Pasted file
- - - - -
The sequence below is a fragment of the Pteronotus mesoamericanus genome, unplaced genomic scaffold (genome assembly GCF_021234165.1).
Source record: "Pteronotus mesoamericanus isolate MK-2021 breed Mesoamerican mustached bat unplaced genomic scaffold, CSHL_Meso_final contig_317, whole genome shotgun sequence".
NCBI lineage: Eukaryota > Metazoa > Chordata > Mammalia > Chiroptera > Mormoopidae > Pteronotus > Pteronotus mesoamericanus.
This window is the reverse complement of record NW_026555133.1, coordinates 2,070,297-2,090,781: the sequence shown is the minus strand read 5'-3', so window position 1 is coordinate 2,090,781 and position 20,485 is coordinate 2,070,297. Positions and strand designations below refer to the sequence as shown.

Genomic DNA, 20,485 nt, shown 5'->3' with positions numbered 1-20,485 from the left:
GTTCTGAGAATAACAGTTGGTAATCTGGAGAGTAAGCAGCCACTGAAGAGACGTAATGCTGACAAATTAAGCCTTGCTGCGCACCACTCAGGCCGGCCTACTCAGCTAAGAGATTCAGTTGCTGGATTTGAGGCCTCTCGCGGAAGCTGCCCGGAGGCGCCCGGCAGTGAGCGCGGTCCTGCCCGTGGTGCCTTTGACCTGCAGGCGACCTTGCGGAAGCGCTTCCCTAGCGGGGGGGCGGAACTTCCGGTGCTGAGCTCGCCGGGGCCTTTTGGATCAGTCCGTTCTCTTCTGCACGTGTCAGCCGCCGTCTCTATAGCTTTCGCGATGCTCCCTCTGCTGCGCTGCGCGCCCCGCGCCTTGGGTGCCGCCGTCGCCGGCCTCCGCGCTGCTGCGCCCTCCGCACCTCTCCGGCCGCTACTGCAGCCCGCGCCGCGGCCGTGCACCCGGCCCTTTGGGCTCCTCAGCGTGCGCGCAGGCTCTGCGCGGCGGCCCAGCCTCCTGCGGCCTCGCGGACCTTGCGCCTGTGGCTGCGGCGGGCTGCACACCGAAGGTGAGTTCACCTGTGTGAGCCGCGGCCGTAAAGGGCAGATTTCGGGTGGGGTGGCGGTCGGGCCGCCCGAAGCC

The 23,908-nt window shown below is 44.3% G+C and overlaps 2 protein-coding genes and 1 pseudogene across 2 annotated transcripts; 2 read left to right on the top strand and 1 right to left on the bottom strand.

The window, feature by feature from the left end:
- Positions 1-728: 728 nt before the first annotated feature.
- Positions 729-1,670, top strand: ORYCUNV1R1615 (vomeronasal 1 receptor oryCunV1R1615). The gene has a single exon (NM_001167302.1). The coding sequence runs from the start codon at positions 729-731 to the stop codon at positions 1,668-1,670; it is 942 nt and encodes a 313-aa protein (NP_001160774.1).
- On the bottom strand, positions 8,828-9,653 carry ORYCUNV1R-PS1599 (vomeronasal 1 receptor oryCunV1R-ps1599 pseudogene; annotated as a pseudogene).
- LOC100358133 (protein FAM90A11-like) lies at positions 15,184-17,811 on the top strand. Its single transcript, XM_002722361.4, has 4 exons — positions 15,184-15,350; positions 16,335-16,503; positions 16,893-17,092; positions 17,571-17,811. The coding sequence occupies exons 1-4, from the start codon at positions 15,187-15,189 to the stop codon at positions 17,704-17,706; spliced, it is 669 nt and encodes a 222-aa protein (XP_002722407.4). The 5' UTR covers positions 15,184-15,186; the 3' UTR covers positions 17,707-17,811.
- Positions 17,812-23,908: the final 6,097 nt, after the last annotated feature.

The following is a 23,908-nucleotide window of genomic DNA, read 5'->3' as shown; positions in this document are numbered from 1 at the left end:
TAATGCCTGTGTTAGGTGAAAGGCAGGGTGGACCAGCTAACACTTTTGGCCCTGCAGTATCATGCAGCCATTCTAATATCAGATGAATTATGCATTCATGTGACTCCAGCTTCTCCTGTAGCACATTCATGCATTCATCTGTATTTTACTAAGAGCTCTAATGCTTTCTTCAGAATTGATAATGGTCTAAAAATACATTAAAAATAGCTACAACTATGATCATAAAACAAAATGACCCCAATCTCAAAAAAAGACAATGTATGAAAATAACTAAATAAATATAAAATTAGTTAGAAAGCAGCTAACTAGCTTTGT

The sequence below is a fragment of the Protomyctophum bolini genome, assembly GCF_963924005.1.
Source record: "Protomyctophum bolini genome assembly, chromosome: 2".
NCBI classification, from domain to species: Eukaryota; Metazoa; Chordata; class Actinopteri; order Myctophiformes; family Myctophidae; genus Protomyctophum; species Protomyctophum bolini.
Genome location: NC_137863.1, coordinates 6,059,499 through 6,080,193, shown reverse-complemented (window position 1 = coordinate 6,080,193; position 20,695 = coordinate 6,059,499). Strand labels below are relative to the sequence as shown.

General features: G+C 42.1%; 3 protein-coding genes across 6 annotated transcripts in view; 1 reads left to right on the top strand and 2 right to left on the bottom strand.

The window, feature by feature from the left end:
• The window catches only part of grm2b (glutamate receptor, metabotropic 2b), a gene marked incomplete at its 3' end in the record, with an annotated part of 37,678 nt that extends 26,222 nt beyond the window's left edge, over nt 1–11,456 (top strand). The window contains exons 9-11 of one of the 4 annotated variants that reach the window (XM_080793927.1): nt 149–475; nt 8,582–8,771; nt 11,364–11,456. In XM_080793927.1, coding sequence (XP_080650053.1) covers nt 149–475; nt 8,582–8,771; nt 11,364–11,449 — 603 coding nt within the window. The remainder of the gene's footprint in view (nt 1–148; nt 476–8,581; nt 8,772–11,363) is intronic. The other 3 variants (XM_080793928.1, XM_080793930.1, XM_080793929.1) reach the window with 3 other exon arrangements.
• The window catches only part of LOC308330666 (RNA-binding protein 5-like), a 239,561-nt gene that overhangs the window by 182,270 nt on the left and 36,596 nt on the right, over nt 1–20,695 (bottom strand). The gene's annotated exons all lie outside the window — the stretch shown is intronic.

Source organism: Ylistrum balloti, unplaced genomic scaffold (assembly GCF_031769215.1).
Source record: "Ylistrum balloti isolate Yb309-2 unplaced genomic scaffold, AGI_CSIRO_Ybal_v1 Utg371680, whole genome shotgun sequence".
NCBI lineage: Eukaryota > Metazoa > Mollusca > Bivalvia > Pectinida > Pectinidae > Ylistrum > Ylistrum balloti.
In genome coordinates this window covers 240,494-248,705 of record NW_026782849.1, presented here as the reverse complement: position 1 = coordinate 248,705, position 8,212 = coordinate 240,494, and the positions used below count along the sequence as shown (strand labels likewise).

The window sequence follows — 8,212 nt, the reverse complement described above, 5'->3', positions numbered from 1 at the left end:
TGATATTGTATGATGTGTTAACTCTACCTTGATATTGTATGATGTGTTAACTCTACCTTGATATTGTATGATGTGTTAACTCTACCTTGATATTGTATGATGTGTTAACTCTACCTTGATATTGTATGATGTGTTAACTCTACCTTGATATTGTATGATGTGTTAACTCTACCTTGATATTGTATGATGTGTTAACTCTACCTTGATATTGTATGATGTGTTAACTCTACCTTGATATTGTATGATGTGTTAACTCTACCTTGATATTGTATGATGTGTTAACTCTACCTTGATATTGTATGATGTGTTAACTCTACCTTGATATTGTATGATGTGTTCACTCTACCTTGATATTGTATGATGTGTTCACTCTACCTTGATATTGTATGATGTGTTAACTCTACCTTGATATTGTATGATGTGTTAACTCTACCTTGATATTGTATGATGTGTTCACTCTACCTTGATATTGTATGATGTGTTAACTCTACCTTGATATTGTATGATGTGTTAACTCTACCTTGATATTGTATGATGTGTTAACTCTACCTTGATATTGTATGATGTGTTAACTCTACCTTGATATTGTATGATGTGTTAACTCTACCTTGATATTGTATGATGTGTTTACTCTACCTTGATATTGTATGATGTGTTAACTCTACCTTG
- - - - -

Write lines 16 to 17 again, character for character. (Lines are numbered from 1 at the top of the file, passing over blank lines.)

The sequence below is a fragment of the Protomyctophum bolini genome, assembly GCF_963924005.1.
Source record: "Protomyctophum bolini genome assembly, chromosome: 2".